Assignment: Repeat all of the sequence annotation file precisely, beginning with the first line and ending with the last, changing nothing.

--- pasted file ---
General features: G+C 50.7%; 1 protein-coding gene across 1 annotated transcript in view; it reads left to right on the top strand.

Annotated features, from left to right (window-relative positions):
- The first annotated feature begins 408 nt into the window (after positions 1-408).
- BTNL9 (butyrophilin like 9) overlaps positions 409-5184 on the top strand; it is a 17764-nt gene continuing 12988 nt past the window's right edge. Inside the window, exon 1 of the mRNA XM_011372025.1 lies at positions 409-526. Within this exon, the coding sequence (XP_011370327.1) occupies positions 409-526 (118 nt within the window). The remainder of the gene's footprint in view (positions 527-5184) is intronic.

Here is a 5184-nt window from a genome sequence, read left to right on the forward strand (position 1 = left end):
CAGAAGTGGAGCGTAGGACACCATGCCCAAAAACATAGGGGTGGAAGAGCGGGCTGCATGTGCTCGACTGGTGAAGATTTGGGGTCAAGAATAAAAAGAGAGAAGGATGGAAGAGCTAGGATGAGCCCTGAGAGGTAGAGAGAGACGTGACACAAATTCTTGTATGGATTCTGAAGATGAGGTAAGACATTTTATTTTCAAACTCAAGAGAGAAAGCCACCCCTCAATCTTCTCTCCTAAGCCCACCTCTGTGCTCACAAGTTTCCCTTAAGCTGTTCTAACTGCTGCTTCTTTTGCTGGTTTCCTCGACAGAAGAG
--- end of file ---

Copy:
General features: G+C 50.7%; 1 protein-coding gene across 1 annotated transcript in view; it reads left to right on the top strand.

Annotated features, from left to right (window-relative positions):
- The first annotated feature begins 408 nt into the window (after positions 1-408).
- BTNL9 (butyrophilin like 9) overlaps positions 409-5184 on the top strand; it is a 17764-nt gene continuing 12988 nt past the window's right edge. Inside the window, exon 1 of the mRNA XM_011372025.1 lies at positions 409-526. Within this exon, the coding sequence (XP_011370327.1) occupies positions 409-526 (118 nt within the window). The remainder of the gene's footprint in view (positions 527-5184) is intronic.

Here is a 5184-nt window from a genome sequence, read left to right on the forward strand (position 1 = left end):
CAGAAGTGGAGCGTAGGACACCATGCCCAAAAACATAGGGGTGGAAGAGCGGGCTGCATGTGCTCGACTGGTGAAGATTTGGGGTCAAGAATAAAAAGAGAGAAGGATGGAAGAGCTAGGATGAGCCCTGAGAGGTAGAGAGAGACGTGACACAAATTCTTGTATGGATTCTGAAGATGAGGTAAGACATTTTATTTTCAAACTCAAGAGAGAAAGCCACCCCTCAATCTTCTCTCCTAAGCCCACCTCTGTGCTCACAAGTTTCCCTTAAGCTGTTCTAACTGCTGCTTCTTTTGCTGGTTTCCTCGACAGAAGAG